The UK government has said it will press ahead with its plans to deregulate the country’s financial services sector, known as the Edinburgh reforms, despite widespread turmoil in the banking industry.
“We are continuing to deliver the Edinburgh reforms, which recognise the foundations on which the UK’s success as a financial services hub is built: stability, high regulatory standards, agility, and openness,” a government spokesperson told City A.M.
These sentiments were echoed by Chancellor Jeremy Hunt. Speaking in the House of Lords Economics Affairs Committee today, Hunt indicated that the proposed changes might improve financial stability.
“Sticking with the status quo is not necessarily the best thing to do to maintain stability… we need to make sure we get the right balance between stability and growth potential.”
He said, however: “We will not do anything that would undermine financial stability… we won’t unlearn the lessons of the financial crisis.”
The Edinburgh reforms, announced by the government in December last year, are designed to “unlock investment and turbocharge growth” by repealing “burdensome pieces of retained EU law”.
However, the recent tumult in the banking sector has raised questions about whether the government would continue with their plans.
Among the reforms are proposed changes to bank ring-fencing rules, which were put in place after the financial crisis to protect deposits from the riskier parts of a bank’s business.
The government is proposing to raise the threshold at which ring-fencing rules apply from £25bn to £35bn and allow firms with very small exposure to investment banking to bypass the rules.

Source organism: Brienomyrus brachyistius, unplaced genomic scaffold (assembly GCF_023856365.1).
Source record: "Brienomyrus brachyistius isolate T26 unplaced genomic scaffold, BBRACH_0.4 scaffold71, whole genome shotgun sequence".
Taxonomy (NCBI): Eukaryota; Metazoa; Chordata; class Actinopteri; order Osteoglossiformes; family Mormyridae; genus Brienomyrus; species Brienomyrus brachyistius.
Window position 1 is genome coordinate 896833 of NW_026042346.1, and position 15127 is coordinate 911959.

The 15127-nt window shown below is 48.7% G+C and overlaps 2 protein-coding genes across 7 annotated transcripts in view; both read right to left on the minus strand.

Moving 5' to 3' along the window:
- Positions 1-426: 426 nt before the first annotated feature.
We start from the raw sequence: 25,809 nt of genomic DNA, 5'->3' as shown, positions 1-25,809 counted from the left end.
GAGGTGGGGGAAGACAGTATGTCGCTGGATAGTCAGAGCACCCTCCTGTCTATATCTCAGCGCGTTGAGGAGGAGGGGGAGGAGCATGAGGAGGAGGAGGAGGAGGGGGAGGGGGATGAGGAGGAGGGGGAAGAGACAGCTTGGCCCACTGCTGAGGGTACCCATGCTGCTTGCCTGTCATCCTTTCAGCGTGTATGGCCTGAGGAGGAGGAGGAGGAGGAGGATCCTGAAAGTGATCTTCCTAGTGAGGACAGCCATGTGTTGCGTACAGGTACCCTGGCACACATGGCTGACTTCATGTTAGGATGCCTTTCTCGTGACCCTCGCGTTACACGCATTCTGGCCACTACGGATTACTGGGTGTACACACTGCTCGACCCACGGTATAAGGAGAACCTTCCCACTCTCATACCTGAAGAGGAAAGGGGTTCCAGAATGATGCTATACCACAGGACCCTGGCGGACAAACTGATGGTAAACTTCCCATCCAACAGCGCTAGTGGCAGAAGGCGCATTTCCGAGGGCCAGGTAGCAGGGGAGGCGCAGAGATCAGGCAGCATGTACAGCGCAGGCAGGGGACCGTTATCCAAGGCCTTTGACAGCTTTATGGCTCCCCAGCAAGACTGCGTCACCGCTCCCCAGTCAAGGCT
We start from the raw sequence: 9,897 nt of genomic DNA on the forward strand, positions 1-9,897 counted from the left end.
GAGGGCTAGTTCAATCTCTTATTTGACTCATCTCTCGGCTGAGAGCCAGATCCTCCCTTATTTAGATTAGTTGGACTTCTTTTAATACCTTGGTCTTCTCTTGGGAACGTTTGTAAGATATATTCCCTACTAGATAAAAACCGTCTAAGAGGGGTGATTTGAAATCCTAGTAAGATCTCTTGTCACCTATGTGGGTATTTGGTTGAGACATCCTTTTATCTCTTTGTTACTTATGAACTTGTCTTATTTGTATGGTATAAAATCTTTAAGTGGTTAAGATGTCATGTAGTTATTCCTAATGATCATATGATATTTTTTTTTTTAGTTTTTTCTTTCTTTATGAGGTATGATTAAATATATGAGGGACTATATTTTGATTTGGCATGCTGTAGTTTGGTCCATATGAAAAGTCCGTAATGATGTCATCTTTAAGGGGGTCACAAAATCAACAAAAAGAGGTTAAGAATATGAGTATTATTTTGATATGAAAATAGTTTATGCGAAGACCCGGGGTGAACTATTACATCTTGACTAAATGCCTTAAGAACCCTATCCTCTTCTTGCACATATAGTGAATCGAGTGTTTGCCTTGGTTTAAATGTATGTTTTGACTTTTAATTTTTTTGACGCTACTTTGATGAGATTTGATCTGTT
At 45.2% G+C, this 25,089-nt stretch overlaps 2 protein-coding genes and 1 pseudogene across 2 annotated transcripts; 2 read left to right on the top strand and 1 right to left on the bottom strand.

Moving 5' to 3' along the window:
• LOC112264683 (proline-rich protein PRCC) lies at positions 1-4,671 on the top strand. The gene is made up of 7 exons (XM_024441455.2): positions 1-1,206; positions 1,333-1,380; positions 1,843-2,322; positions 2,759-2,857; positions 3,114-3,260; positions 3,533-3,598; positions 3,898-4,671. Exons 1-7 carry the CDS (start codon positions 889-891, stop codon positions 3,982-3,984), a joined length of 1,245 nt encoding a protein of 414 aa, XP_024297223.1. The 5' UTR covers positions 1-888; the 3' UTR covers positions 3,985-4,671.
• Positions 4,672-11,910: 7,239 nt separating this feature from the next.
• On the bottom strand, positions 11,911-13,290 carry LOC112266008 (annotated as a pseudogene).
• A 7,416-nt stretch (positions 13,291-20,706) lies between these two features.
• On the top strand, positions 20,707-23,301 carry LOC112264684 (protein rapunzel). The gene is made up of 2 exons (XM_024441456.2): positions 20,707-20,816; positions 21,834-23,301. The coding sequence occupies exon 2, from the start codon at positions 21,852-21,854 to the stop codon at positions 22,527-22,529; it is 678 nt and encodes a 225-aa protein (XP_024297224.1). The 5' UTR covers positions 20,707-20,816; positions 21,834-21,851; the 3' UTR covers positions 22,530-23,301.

Shadow City minister Tulip Siddiq told City A.M. “the banking sector isn’t one that should be fiddled around with at the moment in terms of ring fencing.”
“Ring fencing reforms were introduced for a good reason, to protect savers from a banking crisis. I don’t think the global investment banks should put our UK high street banks at risk,” Siddiq continued.
Dru Danford, head of investment banking at Liberum, told City A.M. there should be stricter rules for many high street banks.
“Deposit taking institutions may well need more stringent rules including making sure that funds on deposit are ring-fenced more not less,” Danford said.
However, Danford also pointed out that there are a range of changes the government has proposed which are unrelated to problems in the banking system.
He pointed to proposed reforms to equity capital markets and changes to MiFID II, which Danford said had been “disastrous for company access, market efficiency and investors alike.” MiFID II rules govern financial markets and were introduced by the EU in 2018.
“Markets need to be made more competitive and these initiatives are not in any way linked to the failures of banks such as SVB or Credit Suisse,” he said.